The reality is, 99% of professional actors will never get more than a few minor speaking or non-speaking roles, on minor production (including things no one's ever heard of) their entire career, let alone become famous or make enough money to pay their bills. The reality is almost all actors are constantly exhausted, far away from home and lonely. They barely have time to socialize or be with their family. They hold another job or two alongside acting. They're hungry for food and live in a small apartment. Their looks, talent, and skills are constantly judged and they're more often than not rejected. They can easily fall into depression. And with all that, they STILL have to make sure they remain healthy and strong - physically AND mentally. That means exercising, eating healthy, getting your beauty treatment as needed, getting therapy if needed... So what I'm saying is, even if you love the craft and are good at it, also make sure that this lifestyle is for you at all. That you can handle it.

    Will you be willing to make all those big sacrifices for the small chance you will succeed? Can you? Pack up your entire life and move? Will that work? If you have a family, will they be able to move with you? Then, will you be willing to sacrifice time with your family and friends? And free time...? And what about a job? You'll need one once you land in LA and so will your spouse... Keep in mind that LA is an expensive city... If you already live in LA, then good for you. That's one sacrifice down. Either way, ideally you'll need a job that's stable yet flexible so you can take off in the middle of the day to go to auditions, rehearsals, shootings, fittings, classes, etc. You can't be a doctor and pursue acting at the same time, for example. There's a reason why actors-waiters is a cliche. Are you willing to sacrifice your job or other career choices you may have? Or will it be too late because you're all settled down? That's for you to consider and answer.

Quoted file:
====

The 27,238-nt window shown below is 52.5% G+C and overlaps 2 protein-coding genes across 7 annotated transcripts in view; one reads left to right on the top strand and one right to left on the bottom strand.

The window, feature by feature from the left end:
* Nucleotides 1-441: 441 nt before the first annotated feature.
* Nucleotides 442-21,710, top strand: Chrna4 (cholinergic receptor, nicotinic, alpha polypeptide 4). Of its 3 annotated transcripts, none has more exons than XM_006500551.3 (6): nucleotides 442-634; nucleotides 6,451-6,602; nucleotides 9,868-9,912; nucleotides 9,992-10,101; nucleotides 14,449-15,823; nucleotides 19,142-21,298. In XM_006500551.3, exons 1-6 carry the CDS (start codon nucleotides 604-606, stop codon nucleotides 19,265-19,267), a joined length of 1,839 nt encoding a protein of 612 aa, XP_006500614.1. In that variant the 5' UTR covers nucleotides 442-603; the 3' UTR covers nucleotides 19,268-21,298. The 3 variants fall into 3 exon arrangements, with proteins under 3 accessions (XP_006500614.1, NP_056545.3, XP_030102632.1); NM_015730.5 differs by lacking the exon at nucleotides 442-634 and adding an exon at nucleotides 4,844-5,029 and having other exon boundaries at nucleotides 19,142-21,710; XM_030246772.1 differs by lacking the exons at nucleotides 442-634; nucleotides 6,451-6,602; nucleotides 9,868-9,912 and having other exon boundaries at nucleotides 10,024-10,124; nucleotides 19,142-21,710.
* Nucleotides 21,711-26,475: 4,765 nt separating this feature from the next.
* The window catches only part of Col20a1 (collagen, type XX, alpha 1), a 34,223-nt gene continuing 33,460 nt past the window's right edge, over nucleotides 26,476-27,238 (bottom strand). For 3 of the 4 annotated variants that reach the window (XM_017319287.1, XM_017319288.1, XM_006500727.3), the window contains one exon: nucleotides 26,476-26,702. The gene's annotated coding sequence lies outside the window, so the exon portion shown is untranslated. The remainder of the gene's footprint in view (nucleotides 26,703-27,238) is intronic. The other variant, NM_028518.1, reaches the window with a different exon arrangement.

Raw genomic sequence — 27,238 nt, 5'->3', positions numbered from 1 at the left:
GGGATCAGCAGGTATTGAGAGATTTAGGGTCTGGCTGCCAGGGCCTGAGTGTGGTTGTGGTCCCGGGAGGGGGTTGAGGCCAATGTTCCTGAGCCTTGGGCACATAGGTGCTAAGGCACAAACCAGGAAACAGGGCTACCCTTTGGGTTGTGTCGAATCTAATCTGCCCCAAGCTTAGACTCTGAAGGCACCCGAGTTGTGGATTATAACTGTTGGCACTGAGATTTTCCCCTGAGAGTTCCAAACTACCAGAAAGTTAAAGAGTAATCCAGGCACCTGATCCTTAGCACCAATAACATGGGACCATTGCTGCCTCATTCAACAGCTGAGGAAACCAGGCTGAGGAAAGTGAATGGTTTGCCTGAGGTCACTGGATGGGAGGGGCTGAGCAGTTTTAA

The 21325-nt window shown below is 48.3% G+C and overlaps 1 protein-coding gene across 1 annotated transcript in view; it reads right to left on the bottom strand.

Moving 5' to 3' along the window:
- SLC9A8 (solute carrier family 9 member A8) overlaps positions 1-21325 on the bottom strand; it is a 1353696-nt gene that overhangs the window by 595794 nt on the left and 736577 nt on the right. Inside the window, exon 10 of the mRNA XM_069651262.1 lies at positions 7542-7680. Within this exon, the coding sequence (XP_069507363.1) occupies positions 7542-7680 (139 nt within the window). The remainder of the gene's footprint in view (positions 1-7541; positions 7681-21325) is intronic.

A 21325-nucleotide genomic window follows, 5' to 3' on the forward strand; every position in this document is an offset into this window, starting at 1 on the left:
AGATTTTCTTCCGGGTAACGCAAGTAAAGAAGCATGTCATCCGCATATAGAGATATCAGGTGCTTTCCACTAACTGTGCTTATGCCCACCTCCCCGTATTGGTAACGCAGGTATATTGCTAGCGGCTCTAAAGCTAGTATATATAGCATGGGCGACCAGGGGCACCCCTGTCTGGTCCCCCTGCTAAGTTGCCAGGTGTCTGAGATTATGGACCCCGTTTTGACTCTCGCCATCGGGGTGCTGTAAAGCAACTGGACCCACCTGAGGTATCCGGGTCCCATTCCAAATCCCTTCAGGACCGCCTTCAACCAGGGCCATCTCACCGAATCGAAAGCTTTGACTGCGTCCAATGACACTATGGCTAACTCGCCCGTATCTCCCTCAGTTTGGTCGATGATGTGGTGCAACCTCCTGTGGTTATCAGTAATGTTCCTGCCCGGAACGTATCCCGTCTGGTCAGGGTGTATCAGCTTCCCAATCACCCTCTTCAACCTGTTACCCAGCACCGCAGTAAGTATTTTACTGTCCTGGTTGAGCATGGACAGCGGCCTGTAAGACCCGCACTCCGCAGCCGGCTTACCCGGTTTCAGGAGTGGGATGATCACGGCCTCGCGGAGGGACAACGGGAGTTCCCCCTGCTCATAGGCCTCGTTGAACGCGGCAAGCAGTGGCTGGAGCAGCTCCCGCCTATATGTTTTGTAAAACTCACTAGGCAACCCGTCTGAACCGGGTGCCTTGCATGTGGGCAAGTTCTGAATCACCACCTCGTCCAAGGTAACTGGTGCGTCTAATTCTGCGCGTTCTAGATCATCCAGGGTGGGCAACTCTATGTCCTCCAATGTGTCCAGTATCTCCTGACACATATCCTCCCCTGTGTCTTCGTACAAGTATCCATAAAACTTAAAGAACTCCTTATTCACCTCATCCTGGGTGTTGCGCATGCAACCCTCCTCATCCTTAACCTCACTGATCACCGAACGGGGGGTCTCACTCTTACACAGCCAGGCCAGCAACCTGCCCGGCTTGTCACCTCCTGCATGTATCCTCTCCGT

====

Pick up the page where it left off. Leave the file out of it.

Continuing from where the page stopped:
If you decide to go for it, you'll have to wait a little. What with COVID-19 and all. In the meantime, you could read and analyze plays, pick out monologues and memorize them, learn about the industry, look for acting schools in your area and auditions that accept online submissions, things like that.

    Acting is not for most people. So please give it some serious thought and be honest with yourself. If nothing else, if a professional acting career is not for you after all, there's also the option of acting as a hobby. Nothing wrong with that.

    I don't know what you mean by "or in the film industry". In what capacity? There are probably dozens of jobs in the film industry. Pretty much all of them will require making big sacrifices and an investment of money, time, and effort. And a lot of networking. It's one of the hardest industries to get into, especially to make enough money to pay the bills.

  • 1 month ago

    Yes especially if you are a woman.

  • Kathy
    Lv 7
    1 month ago

    No way. Many celebrities did not get their start until after 30.

  • Murzy
    Lv 7
    1 month ago

    Get a good agent     .

  • Steven
    Lv 4
    1 month ago

    Not too late but you better get a move on. 

  • Anonymous
    1 month ago

    No of course not.. Never too late.